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General practitioners' and primary care nurses' care for people with disabilities: quality of communication and awareness of supportive services

Authors Storms H, Marquet K, Claes N

Received 3 May 2017

Accepted for publication 12 July 2017

Published 20 September 2017 Volume 2017:10 Pages 367—376

DOI https://doi.org/10.2147/JMDH.S140962

Checked for plagiarism Yes

Review by Single-blind

Peer reviewers approved by Dr Devang Sanghavi

Peer reviewer comments 3

Editor who approved publication: Dr Scott Fraser

Hannelore Storms,1 Kristel Marquet,1,2 Neree Claes1,3

1Faculty of Medicine and Life Sciences, Hasselt University, Hasselt, Belgium; 2Quality and Safety Department, Jessa Hospital, Hasselt, Belgium; 3vzw Wit-Gele Kruis Limburg, Genk, Belgium

Background: General practitioners (GPs) and primary-care nurses (PCNs) often feel inexperienced or inadequately educated to address unmet needs of people with disabilities (PDs). In this research, GPs’ and PCNs’ communication with PDs and health care professionals, as well as their awareness of supportive measures relevant to PDs (sensory disabilities excluded), was examined.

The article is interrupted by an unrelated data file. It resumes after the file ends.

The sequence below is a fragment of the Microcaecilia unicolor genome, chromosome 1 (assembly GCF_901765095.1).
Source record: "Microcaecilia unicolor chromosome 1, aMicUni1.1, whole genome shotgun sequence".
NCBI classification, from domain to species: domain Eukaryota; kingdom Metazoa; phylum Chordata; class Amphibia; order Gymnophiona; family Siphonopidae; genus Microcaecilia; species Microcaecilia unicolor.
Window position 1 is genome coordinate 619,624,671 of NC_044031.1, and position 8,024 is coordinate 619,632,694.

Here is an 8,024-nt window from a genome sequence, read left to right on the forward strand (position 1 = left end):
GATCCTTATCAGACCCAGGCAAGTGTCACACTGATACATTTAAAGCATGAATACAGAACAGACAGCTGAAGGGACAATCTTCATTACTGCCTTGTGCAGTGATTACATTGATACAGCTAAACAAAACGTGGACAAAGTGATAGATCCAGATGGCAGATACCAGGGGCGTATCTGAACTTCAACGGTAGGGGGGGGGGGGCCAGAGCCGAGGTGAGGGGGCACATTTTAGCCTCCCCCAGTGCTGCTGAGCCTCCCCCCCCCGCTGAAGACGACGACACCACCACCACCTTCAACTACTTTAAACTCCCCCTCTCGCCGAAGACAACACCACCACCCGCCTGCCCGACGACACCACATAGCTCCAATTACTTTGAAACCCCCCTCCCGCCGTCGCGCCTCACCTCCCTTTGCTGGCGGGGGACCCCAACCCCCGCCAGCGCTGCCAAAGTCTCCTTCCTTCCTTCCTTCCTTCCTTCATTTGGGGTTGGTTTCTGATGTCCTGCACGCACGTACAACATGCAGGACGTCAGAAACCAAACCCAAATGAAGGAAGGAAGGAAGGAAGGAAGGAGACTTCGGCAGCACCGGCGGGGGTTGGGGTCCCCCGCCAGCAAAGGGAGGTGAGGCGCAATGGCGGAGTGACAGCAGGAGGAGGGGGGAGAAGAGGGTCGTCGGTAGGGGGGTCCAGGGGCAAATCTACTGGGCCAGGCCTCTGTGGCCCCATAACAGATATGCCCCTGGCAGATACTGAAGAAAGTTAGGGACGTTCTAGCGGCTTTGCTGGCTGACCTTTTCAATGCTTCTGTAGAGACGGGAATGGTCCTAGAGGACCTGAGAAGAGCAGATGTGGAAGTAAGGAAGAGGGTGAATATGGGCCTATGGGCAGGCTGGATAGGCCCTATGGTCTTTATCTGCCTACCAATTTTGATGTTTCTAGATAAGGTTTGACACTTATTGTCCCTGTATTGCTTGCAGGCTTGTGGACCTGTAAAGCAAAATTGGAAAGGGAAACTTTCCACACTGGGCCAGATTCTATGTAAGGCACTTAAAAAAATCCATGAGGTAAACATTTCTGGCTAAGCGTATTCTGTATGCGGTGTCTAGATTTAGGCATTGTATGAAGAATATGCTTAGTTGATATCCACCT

Materials and methods: An electronic questionnaire was sent out to 545 GPs and 1,547 PCNs employed in Limburg (Belgium). GPs and PCNs self-reported about both communication with parties involved in care for PDs (scale very good, good, bad, very bad) and their level of awareness of supportive measures relevant for PDs (scale unaware, inadequately aware, adequately aware).
Results: Of the questionnaire recipients, 6.6% (36 of 545) of GPs and 37.6% (588 of 1,547) of PCNs participated: 68.8% of 32 GPs and 45.8% of 443 PCNs categorized themselves as communicating well with PDs, and attributed miscommunication to limited intellectual capacities of PDs. GPs and PCNs reported communicating well with other health care professionals. Inadequate awareness was reported for tools to communicate (88.3% of GPs, 89% of PCNs) and benefits for PDs (44.1% of GPs, 66.9% of PCNs).
Conclusion: GPs’ and PCNs’ lacking awareness of communication aids is problematic. Involvement in a multidisciplinary, expert network might bypass inadequate awareness of practical and social support measures.

Keywords: nursing care, disability, primary care, family medicine, networks, integrated care, unmet needs, quality, accessibility
 

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